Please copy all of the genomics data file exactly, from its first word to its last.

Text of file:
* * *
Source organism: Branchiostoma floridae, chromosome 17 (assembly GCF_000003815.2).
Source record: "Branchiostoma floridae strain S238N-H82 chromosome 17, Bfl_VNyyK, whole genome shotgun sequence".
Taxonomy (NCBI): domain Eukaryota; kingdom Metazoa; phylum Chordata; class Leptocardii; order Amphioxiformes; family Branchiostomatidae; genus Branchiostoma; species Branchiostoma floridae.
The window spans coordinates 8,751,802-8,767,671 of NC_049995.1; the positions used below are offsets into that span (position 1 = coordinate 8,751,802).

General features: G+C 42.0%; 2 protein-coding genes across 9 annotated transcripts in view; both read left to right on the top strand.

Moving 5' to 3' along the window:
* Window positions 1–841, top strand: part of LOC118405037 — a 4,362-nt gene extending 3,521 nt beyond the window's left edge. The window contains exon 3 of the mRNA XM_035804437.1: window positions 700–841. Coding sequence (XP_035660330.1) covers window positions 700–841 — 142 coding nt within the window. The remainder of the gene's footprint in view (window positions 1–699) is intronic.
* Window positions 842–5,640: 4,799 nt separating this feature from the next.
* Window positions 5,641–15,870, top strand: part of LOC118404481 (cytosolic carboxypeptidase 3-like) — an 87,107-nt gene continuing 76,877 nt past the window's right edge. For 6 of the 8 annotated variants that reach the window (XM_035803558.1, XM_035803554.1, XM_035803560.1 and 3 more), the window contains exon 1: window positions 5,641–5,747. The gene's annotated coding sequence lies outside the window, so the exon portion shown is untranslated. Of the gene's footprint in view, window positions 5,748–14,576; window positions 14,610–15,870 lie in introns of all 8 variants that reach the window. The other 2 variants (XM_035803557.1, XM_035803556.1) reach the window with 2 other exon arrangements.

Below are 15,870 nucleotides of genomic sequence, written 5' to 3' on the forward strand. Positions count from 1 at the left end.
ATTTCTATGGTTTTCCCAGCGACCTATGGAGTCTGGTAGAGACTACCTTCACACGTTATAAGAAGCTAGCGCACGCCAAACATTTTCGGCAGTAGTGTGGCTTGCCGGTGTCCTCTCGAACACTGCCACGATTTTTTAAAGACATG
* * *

Source organism: Branchiostoma floridae, chromosome 17 (assembly GCF_000003815.2).
Source record: "Branchiostoma floridae strain S238N-H82 chromosome 17, Bfl_VNyyK, whole genome shotgun sequence".
Taxonomy (NCBI): domain Eukaryota; kingdom Metazoa; phylum Chordata; class Leptocardii; order Amphioxiformes; family Branchiostomatidae; genus Branchiostoma; species Branchiostoma floridae.
The window spans coordinates 8,751,802-8,767,671 of NC_049995.1; the positions used below are offsets into that span (position 1 = coordinate 8,751,802).

General features: G+C 42.0%; 2 protein-coding genes across 9 annotated transcripts in view; both read left to right on the top strand.

Moving 5' to 3' along the window:
* Window positions 1–841, top strand: part of LOC118405037 — a 4,362-nt gene extending 3,521 nt beyond the window's left edge. The window contains exon 3 of the mRNA XM_035804437.1: window positions 700–841. Coding sequence (XP_035660330.1) covers window positions 700–841 — 142 coding nt within the window. The remainder of the gene's footprint in view (window positions 1–699) is intronic.
* Window positions 842–5,640: 4,799 nt separating this feature from the next.
* Window positions 5,641–15,870, top strand: part of LOC118404481 (cytosolic carboxypeptidase 3-like) — an 87,107-nt gene continuing 76,877 nt past the window's right edge. For 6 of the 8 annotated variants that reach the window (XM_035803558.1, XM_035803554.1, XM_035803560.1 and 3 more), the window contains exon 1: window positions 5,641–5,747. The gene's annotated coding sequence lies outside the window, so the exon portion shown is untranslated. Of the gene's footprint in view, window positions 5,748–14,576; window positions 14,610–15,870 lie in introns of all 8 variants that reach the window. The other 2 variants (XM_035803557.1, XM_035803556.1) reach the window with 2 other exon arrangements.

Below are 15,870 nucleotides of genomic sequence, written 5' to 3' on the forward strand. Positions count from 1 at the left end.
ATTTCTATGGTTTTCCCAGCGACCTATGGAGTCTGGTAGAGACTACCTTCACACGTTATAAGAAGCTAGCGCACGCCAAACATTTTCGGCAGTAGTGTGGCTTGCCGGTGTCCTCTCGAACACTGCCACGATTTTTTAAAGACATG